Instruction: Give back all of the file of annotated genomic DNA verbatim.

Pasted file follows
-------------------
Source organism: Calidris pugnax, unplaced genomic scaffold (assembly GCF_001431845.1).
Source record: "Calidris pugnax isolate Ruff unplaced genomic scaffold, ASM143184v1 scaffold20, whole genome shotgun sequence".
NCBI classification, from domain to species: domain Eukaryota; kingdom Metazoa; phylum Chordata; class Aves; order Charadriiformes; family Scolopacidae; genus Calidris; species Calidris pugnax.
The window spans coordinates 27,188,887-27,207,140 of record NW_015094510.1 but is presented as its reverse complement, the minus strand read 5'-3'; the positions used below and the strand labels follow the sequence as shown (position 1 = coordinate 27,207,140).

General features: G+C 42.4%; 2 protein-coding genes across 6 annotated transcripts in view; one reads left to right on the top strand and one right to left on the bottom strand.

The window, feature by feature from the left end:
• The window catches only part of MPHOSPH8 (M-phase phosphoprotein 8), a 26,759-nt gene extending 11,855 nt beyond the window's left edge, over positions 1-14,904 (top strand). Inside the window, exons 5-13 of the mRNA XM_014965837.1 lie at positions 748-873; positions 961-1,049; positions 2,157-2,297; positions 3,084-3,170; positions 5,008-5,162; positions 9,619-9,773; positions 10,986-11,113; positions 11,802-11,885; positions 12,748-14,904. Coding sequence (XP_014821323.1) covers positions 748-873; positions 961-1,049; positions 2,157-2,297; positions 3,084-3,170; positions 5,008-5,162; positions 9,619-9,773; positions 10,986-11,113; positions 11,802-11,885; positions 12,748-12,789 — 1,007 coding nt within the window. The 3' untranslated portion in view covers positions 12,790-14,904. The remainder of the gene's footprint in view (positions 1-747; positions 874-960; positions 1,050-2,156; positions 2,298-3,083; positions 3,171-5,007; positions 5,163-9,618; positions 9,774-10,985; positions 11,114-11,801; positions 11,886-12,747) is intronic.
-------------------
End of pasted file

Source organism: Calidris pugnax, unplaced genomic scaffold (assembly GCF_001431845.1).
Source record: "Calidris pugnax isolate Ruff unplaced genomic scaffold, ASM143184v1 scaffold20, whole genome shotgun sequence".
NCBI classification, from domain to species: domain Eukaryota; kingdom Metazoa; phylum Chordata; class Aves; order Charadriiformes; family Scolopacidae; genus Calidris; species Calidris pugnax.
The window spans coordinates 27,188,887-27,207,140 of record NW_015094510.1 but is presented as its reverse complement, the minus strand read 5'-3'; the positions used below and the strand labels follow the sequence as shown (position 1 = coordinate 27,207,140).

General features: G+C 42.4%; 2 protein-coding genes across 6 annotated transcripts in view; one reads left to right on the top strand and one right to left on the bottom strand.

The window, feature by feature from the left end:
• The window catches only part of MPHOSPH8 (M-phase phosphoprotein 8), a 26,759-nt gene extending 11,855 nt beyond the window's left edge, over positions 1-14,904 (top strand). Inside the window, exons 5-13 of the mRNA XM_014965837.1 lie at positions 748-873; positions 961-1,049; positions 2,157-2,297; positions 3,084-3,170; positions 5,008-5,162; positions 9,619-9,773; positions 10,986-11,113; positions 11,802-11,885; positions 12,748-14,904. Coding sequence (XP_014821323.1) covers positions 748-873; positions 961-1,049; positions 2,157-2,297; positions 3,084-3,170; positions 5,008-5,162; positions 9,619-9,773; positions 10,986-11,113; positions 11,802-11,885; positions 12,748-12,789 — 1,007 coding nt within the window. The 3' untranslated portion in view covers positions 12,790-14,904. The remainder of the gene's footprint in view (positions 1-747; positions 874-960; positions 1,050-2,156; positions 2,298-3,083; positions 3,171-5,007; positions 5,163-9,618; positions 9,774-10,985; positions 11,114-11,801; positions 11,886-12,747) is intronic.